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Building Regulations Part Q


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What is Part Q Building Regulations?

Approved Document Q is a relatively new addition to the Building Regulations, and was published in 2015. To be Part Q compliant, any new residential buildings, or alterations to existing houses and flats, needs to have protections in place to avoid break-ins and unauthorised entry to the property.


Building Regs Part Q is made up of five main parts:

  • Section 1: Doors

  • Section 2: Windows

  • Appendix A: Key terms

  • Appendix B: Bespoke timber doorsets (including locks and glazing)

  • Appendixes C & D: Document References & British Standards


Part Q Building Regulations applies to dwellings in England, started after 1st October 2015, as well as excepted energy buildings in Wales

What is part Q specification?

Part Q Building Regulations, also known as Approved Document Q, covers security for homes and flats, particularly relating to doors and windows. To be Part Q compliant, any new residential buildings or alterations must be robust enough to stop unwanted entry, as well as have the appropriate security protection to avoid burglaries. These include durable, lockable windows, door hardware and securely fixed frames.


What year did part Q become part of the Building Regulations?

Building Regulations Part Q was added to the list of Approved Documents on 1st October 2015. It applies to dwellings which have begun to be built after this date, as well as renovations and re-purposing of residential buildings in England.

Have there been any changes to Building Regulations Part Q?

The 2015 edition of Approved Document Q was the first version, and since then there have been no new updates. Please note though that Part Q Building Regulations may be updated at a later date, so it’s important to check the latest Building Regs Part Q guidance before starting a project.

What does Approved Document Q cover? How to be Part Q compliant

Building Regs Part Q covers additional security measures for residential homes in England, including houses, flats and apartments. Building Regs Part Q sets out certain standards needed for door and window security, to prevent attack, burglaries or unwanted access. This includes fitting doors with safety hardware, lockable windows and making sure doors and entry points are robust enough to resist attack. Part Q states that doors and windows must be strong enough to resist force, and should deter opportunistic thieves. Part Q also covers garage doors and entry to flats from communal areas, as well materials, letter box positioning and a full list of required BS (British Standards) which must be met.


Note that some window requirements and fire safety door guidance overlaps with Approved Document K (protection from falling and impact), Approved Document M (glazing standards) and Approved Document B (fire safety). Crucially, Building Regulations Part Q states that: ‘Reasonable provision must be made to resist unauthorised access to— (a) any dwelling; and (b) any part of a building from which access can be gained to a flat within the building.’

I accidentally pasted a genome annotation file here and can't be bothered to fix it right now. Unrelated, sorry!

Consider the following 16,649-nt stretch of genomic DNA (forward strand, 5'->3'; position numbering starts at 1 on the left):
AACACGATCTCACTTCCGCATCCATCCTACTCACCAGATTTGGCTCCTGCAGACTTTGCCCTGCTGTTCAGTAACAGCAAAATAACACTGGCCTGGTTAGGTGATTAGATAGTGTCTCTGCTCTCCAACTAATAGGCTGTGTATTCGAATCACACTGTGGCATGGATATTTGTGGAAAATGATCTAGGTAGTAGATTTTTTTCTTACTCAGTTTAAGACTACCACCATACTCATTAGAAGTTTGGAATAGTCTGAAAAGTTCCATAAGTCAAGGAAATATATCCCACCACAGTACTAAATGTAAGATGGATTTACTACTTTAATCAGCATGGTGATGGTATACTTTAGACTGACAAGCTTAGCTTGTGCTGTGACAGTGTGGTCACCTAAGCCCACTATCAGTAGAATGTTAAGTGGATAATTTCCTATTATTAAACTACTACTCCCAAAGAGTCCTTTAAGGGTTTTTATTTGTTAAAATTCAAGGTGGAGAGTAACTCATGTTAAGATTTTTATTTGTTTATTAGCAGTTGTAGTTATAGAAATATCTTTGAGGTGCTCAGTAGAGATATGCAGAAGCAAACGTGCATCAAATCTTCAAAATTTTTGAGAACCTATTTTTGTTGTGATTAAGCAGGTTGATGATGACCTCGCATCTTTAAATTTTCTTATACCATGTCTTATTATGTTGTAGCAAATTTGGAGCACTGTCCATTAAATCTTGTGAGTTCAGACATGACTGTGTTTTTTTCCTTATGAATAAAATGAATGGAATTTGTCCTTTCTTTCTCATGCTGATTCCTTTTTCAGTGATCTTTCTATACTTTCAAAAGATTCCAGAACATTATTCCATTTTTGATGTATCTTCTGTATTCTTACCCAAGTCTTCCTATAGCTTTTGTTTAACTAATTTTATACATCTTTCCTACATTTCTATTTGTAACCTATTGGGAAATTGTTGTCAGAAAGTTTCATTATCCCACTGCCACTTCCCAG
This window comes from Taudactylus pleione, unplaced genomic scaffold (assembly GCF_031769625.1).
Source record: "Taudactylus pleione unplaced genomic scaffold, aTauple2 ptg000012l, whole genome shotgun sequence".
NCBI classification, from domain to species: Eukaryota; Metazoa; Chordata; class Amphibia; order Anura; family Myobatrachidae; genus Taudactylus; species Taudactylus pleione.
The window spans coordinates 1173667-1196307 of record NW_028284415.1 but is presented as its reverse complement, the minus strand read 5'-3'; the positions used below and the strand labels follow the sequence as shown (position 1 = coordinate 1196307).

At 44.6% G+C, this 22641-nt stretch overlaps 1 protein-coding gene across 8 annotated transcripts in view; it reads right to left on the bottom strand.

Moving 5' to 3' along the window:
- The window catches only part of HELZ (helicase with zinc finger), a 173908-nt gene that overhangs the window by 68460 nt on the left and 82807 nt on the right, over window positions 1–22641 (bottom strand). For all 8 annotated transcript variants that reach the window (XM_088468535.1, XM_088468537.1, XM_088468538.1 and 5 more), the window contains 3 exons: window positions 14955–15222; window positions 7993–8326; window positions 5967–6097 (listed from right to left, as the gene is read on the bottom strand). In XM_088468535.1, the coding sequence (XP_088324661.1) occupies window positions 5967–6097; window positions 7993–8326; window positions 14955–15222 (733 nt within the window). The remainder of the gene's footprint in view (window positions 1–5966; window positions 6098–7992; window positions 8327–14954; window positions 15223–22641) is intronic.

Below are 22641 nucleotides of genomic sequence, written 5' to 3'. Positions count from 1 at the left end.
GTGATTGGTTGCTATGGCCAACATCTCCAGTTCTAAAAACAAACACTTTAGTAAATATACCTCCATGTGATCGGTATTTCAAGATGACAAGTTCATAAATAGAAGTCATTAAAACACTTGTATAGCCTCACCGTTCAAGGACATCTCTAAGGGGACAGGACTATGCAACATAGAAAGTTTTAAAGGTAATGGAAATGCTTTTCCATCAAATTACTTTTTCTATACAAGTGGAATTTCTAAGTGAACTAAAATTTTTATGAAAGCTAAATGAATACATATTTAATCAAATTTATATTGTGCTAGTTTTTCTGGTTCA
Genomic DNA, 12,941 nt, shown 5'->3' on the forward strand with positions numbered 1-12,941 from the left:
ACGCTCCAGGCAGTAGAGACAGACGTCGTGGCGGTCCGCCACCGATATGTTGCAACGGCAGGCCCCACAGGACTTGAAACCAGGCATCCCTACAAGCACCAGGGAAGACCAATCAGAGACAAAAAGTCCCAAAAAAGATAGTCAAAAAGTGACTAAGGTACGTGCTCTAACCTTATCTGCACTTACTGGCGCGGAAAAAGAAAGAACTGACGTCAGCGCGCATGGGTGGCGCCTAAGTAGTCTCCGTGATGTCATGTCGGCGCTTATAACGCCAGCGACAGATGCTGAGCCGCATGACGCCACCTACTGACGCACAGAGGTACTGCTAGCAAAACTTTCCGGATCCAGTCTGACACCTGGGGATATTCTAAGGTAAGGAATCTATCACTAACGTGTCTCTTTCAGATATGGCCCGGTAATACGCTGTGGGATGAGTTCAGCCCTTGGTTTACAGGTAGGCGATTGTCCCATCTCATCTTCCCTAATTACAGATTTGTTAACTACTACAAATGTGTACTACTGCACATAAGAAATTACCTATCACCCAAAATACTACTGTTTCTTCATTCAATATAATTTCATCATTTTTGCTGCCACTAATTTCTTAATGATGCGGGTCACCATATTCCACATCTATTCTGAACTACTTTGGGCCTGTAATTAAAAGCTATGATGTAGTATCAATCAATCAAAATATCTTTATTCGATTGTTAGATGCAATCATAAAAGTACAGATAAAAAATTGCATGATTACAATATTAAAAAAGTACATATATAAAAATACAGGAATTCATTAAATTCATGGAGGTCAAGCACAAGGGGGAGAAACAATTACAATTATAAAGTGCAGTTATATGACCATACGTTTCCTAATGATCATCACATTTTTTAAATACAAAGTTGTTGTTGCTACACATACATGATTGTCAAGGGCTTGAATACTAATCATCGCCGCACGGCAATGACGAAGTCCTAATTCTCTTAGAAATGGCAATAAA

Q1: Doors

Section 1 of Approved Document Q relates to security measures for external ‘secure doorsets’, as well as garage doors and internal doors between private and communal areas inside flats and apartments. All doors must meet the requirements of British Standards PAS 24:2012. It also looks at the position of letterboxes to avoid accessing the owner’s keys, a door viewer panel, and a security chain and/or door limiter (if appropriate). Door frames should be fixed to the structure of the building for additional strength.

Q2: Windows

All accessible windows, including some roof windows, must be ‘secure windows’ - also meeting British Standards PAS 24:2012. Again, window frames should be fixed to the structure of the building for security and protection from break-ins or forced entry, as per the manufacturer’s instructions.

Are new windows and doors exempt from building regulations?

Building Regulations have applied to all replacement glazing since 1st April 2002. This covers energy efficiency, thermal performance, safety, ventilation and fire escape rules.


If you are adding new window or door areas to an existing building, repurposing part of a home (such as a loft conversion, or turning a garage into a living area) or working on a new build project, these must be part of a Building Regulations application and you may also need planning permission.


Simply replacing the panes, or replacing windows and doors for similar/like-for-like versions may come under permitted development and may not need planning permission (check with your local authority first as certain areas and listed buildings are not included), but they must still meet Building Regulations standards.

You can find more information on all updated Building Regulations on our dedicated Travis Perkins Building Regs hub.


Disclaimer: Information displayed in this article is correct at the time of publication, but note that legislation changes periodically. Please refer to the latest publication of each approved article. The information contained on this page is intended as an overall introduction and is not intended as advice from a professional building control officer. The definition of ‘building work’ and when Building Regs approval is required is set out here. Travis Perkins aims to avoid, but accepts no liability, in the case that any information stated is out of date. Always consult the approved local authority building control team when considering any exemptions, and before undertaking any work.